I have had a splendid time at MySQL AB, and later Sun. I met lots of smart people and travelled to a bunch of places I would probably not've had the chance to visit otherwise. I learned a lot about the …

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... Ajax and NB, Mural and MDM, RESTful Comet, GF with Hibernate and MySQL, OpenSource Contributors, Grizzlies, Fast JavaScript and more iPhone Rejections

A compilation of today's news of interest:

The NetBeans folks have a new Introductory Tutorial to Ajax, now updated to the forthcoming NetBeans 6.5.

Srenga points that the DataMashup Service Engine from Mural is Part of GlassFish ESB and also points to Manish's Tutorial on building a Server-Side Data Mashup.

From Carol a …

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TOTD #39: Prototype/Script.aculo.us Autcomplete widget with MySQL, GlassFish, NetBeans

There are several JavaScript libraries that can be embedded in your webapplication to create a visually appealing interface. Script.aculo.us is one of the popular ones and is built on the Prototype JavaScript Framework. The library provides an easy-to-use, cross-browser user interface JavaScripts that allows you to create fancy effects commonly visible on web pages these days.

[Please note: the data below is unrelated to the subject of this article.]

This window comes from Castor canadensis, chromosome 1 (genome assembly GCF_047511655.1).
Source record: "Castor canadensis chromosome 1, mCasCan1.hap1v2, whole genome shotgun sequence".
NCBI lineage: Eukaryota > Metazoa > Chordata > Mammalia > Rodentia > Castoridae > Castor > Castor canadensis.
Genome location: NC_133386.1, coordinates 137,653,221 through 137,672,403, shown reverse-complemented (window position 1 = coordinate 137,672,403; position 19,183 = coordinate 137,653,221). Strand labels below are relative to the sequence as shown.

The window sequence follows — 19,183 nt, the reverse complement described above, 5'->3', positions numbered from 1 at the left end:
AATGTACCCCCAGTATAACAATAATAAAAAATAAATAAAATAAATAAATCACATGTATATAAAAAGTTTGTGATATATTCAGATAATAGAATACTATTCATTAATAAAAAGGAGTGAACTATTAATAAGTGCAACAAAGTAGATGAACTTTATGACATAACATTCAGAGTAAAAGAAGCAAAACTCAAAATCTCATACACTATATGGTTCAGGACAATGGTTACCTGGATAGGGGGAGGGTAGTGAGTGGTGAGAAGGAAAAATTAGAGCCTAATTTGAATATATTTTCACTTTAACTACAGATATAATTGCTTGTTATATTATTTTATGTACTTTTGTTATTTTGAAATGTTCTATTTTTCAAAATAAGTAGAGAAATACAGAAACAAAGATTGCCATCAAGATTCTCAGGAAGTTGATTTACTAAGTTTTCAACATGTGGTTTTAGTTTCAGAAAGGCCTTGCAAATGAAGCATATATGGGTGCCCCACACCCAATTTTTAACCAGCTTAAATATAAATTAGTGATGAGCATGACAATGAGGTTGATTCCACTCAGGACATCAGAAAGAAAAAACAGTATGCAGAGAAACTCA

This blog entry gets you started by using Ajax.Autocompleter that allows for server-powered autocompleting of text fields. Basically, you type a character in a text field and suggestions for possible correct values starting with that character are shown . This is achieved by by sending an Ajax request to the data source on server, passing the typed …

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Opensource GoogleGears

The last day I’m suffering from different thoughts. So I’ve decided to share’em with you.

It is really possible to create the application such as gears, but independent from Google, that will run on most platofrms and browsers. What we need:

  • Compile embeded MySQL (very lite edition) for most platforms (Windows, Linux and MacOSX, I believe that would be enough)
  • Create Java Applet and JNI-wrapping library to access MySQL
  • Create JavaScript library that will access MySQL through the applet

And that’s all. To use it you will need just to include the applet and JS-library into your page, after the first load applet will detect platform and will download embeded MySQL and native libraries.

Showing entries 31 to 40 of 44